We are the advocates of a law graduating the public lands by a scale that will reduce the price to twenty-five cents per acre at the end of ten years at most from the time they are offered for sale, and, when they shall have remained one year at this price and not sold, they shall become the property of the States in which they are situated. In the mean time we would transfer the management of the surveys and sales to the respective States upon such terms as would be just and reasonable between the parties.
Except as to the proposition to transfer the management and sale of the lands to the States, we have so often, and as we may be allowed to say, so fully discussed this subject in the preceeding volumes of the Western Journal, that we could adduce no argument here which has not been offered in other parts of our work. The proposition to transfer the management of the lands to the States is contained in a bill offered in Congress by Mr. Boyd, of Kentucky, and most ably advocated by Mr. Perkins, of Louisiana. The principle involved in the bill meets our cordial approbation; though we do not fully approve of the details. The details, however, are comparatively of but little importance when viewed in connection with the main objects of the bill.
We regard it as a favorable omen of success that this measure was brought forward by an influencial member of Congress from a State in which there are no public lands; and we are persuaded that if its friends will persevere in their efforts, they will entitle themselves to the gratitude of the nation by removing one of the most fruitful sources of political corruption.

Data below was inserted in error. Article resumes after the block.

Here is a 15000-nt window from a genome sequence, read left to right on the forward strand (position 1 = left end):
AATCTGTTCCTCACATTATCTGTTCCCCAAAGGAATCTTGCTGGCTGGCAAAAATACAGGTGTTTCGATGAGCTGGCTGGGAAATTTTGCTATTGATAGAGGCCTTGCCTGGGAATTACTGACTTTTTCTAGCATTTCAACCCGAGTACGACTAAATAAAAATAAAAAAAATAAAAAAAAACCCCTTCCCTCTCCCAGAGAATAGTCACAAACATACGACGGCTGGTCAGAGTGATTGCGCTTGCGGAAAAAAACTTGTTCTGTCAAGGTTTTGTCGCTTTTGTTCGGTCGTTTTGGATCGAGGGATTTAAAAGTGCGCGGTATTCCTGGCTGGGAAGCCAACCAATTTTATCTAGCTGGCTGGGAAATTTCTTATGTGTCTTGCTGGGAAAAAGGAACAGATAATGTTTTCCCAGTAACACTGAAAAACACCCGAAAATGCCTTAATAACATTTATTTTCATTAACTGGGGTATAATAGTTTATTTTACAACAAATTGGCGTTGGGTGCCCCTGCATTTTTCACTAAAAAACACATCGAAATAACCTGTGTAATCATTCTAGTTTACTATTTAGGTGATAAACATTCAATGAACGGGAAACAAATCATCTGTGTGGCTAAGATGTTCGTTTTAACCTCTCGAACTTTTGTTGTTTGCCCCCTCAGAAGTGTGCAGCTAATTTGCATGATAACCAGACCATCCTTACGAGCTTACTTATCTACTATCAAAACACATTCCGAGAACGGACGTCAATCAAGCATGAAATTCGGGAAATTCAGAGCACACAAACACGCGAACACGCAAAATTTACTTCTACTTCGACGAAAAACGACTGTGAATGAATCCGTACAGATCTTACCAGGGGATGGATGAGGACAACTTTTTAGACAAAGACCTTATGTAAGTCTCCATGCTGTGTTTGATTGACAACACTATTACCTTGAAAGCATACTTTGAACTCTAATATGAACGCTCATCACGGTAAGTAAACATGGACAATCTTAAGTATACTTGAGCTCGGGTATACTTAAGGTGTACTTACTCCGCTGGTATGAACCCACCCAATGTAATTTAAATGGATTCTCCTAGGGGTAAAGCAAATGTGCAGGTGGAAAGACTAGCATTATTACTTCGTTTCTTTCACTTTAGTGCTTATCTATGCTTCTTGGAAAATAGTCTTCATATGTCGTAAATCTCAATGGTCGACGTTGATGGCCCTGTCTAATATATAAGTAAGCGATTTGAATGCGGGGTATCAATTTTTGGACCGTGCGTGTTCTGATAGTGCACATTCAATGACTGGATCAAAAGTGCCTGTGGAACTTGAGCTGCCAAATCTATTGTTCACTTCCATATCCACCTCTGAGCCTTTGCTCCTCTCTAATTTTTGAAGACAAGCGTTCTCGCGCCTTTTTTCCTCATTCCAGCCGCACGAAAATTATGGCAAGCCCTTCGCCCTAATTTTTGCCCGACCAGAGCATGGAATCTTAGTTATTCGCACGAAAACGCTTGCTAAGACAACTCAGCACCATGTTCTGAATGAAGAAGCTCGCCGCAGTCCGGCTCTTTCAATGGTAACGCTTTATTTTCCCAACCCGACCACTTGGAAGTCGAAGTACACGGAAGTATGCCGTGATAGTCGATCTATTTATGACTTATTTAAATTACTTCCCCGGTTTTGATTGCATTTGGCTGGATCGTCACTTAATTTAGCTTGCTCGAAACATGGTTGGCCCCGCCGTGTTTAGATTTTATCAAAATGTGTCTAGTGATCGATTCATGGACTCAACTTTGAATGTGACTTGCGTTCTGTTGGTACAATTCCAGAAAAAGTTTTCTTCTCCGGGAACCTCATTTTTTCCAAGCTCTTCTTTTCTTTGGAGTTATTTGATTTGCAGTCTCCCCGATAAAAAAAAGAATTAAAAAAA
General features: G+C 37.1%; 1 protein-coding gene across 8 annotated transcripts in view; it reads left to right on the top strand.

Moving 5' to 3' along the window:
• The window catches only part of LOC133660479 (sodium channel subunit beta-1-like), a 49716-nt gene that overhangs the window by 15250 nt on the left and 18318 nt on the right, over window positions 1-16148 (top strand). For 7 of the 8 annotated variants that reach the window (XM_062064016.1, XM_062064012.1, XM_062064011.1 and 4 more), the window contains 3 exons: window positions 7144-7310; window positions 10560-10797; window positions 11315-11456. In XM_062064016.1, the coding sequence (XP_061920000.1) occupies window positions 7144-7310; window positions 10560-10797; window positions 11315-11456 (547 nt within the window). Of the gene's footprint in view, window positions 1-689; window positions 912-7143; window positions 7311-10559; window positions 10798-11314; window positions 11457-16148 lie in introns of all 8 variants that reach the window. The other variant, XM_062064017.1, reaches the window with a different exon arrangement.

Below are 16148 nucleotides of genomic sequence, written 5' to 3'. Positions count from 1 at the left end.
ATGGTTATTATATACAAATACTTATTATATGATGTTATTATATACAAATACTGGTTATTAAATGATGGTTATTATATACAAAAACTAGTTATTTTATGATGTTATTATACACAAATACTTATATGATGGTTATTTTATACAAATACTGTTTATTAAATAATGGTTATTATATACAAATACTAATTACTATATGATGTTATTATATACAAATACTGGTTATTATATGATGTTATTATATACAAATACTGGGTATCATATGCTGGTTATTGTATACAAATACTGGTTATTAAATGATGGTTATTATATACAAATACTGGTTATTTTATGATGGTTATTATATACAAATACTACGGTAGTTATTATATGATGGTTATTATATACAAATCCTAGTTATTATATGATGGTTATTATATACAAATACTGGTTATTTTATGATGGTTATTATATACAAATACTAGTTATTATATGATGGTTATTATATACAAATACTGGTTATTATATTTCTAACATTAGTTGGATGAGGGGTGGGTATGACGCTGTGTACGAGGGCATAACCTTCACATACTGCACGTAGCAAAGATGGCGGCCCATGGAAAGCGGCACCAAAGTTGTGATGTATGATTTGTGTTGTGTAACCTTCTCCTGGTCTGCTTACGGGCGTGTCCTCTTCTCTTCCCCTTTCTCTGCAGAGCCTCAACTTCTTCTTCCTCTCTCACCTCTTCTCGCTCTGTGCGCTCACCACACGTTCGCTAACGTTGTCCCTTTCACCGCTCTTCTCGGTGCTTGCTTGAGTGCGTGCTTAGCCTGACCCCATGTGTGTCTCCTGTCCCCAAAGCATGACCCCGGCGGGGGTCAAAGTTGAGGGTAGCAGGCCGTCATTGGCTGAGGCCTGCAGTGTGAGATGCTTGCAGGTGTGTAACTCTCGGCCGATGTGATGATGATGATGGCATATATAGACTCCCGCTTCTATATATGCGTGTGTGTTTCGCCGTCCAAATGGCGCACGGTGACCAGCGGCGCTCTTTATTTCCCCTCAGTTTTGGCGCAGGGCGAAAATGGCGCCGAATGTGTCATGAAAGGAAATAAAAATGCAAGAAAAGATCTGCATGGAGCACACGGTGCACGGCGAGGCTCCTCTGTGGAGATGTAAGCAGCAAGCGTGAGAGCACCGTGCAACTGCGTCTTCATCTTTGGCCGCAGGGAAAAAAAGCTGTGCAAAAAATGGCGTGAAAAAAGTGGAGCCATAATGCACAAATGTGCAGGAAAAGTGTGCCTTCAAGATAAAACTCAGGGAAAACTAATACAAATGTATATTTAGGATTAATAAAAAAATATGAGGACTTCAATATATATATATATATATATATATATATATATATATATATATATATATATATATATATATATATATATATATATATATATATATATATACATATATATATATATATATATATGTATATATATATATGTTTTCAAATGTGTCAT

The subject was so fully and ably discussed by Mr. Perkins in the House before the committee of the whole, that we propose to adopt his arguments, and regret that the arrangement of matter for the present number does not admít of the publication of his entire speech, which fills a pamphlet of about thirty pages. For, notwithstanding the great length of the speech, it is difficult to abridge it without detracting from the force of the argument, and doing injustice to the author.
Mr. PERKINS rose and said: Mr. CHAIRMAN: Of all the great questions that have been discussed within these walls, no one has so deeply affected the legis. lation of the country as that of the disposition of the public lands. Like agriculture in our material interests, it is at the bottom, and has affected every other interest. In addressing the House in explanation of the substitute I have offered, I should feel great diftidence if I proposed more than to recall the views of those who have already discussed the subject. Within the hour allowed me, I can only state principles and facts, and indicate without arguing their application.
Mr. Calhoun once remarked to Chief Justice Marshall, who frequently repeated it in illustration of the mental analysis of the great South Carolinian, that there were but two things to be considered in the formation of government-the organization and distribution of power. The force of this remark is especially felt in any attempt to discuss the policy or operation of our land system without first tracing it to its origin. From an insignificant agency under a clerkship of the Treasury Department, it has, with our increase of population and extension of territory, become a distinct branch of the government, extending in its various ramifications, into thirteen States of the Union, and exerting an influence that, looking to the delicacy and importance of the interests affected, and the nature of our institutions, can find no parallel, except in the India Board, governing from London the immense territories of England in the East.